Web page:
In this view of Whitehaven, Lowry has chosen to address the industrial element of the town, juxtaposing the factory chimneys with the coast. The Georgian town of Whitehaven was built around the shipping and mining industries, and some of the coal mines extended several miles beneath the sea bed.
To heighten the contrast between the natural and the man-made, Lowry has used visual distinctions in Whitehaven. The factory chimneys are tall and thin, strong verticals that are echoed in the verticals of the flag-pole to the right and in the houses and church in the background. Lowry also paints the sea wall with strong black outlines, placing emphasis on the straight line of the man-made constructions. This contrasts with the loose and thick brush-strokes that he uses to describe the sea and the heavy waves. It is as if the sea cannot be contained through the confines of paint. He also makes a distinction between the sweeping curve of the coast line and the hard right-angles of the industrial buildings.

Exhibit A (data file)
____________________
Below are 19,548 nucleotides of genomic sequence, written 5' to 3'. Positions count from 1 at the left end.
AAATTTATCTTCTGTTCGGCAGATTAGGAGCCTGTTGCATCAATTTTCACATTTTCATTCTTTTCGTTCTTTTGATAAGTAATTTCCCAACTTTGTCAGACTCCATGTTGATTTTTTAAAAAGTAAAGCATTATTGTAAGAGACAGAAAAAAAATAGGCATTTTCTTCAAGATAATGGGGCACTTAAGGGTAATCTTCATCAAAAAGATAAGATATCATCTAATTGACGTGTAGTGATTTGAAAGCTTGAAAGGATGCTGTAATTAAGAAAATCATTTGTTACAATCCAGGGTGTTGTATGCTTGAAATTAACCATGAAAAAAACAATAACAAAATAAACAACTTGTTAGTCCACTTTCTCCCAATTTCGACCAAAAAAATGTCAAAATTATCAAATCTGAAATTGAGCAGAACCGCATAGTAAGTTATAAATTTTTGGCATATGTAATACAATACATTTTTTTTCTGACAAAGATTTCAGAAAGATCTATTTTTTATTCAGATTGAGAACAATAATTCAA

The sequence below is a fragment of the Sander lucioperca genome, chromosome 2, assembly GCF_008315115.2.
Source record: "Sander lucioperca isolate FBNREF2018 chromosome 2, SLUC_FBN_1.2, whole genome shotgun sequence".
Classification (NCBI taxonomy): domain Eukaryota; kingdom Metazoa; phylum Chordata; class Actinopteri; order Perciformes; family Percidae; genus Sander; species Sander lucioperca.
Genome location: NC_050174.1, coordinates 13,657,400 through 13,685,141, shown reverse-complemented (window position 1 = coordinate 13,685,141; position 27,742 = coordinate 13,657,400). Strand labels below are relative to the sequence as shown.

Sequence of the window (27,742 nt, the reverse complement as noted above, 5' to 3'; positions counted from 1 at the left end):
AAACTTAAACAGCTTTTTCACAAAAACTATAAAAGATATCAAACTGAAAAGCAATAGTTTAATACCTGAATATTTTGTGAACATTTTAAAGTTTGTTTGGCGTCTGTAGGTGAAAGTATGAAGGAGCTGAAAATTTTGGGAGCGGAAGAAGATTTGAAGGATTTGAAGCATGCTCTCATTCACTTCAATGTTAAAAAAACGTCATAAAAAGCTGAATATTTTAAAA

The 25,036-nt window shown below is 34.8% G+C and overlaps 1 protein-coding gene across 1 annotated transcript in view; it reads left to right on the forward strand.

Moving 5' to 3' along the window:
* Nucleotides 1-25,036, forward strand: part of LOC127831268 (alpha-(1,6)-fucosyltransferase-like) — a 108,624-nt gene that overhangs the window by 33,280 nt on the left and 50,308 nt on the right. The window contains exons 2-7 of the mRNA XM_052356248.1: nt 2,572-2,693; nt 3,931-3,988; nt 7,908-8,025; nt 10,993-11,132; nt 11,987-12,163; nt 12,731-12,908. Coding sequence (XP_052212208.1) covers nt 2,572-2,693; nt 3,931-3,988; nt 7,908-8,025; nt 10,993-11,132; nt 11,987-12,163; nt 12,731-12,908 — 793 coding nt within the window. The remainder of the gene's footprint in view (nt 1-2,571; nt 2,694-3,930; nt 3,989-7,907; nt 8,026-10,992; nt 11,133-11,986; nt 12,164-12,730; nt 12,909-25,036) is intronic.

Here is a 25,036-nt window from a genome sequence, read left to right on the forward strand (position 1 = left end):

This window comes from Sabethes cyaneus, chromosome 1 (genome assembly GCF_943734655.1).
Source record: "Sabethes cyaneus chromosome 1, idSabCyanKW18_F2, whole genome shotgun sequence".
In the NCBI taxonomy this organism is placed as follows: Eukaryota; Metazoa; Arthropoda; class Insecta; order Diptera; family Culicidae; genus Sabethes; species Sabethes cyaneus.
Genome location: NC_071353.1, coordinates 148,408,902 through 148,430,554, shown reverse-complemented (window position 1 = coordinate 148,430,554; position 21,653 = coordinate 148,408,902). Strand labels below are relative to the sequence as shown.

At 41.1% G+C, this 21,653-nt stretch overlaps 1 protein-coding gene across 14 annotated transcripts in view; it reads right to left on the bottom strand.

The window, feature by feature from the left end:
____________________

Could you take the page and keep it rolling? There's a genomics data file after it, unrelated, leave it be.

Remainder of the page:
The palette in Whitehaven is very subdued, and the black and white tones are interspersed only occasionally with red, including in the signature and date. The sea is treated with heavy black sweeps of the brush, suggesting rising and falling waves, and brings to mind Lowry's words, 'It's the Battle of Life - the turbulence of the sea - and life's pretty turbulent isn't it? I am very fond of the sea, of course, I have been fond of the sea all my life: how wonderful it is, yet how horrible it is. But I often think ... what if it suddenly changed its mind and didn't turn the tide? And came straight on? If it didn't stop and came on and on and on and on ... that would be the end of it all' (see J. Spalding, exhibition catalogue, Lowry, Middlesbrough, Cleveland Art Gallery, 1987, p. 61).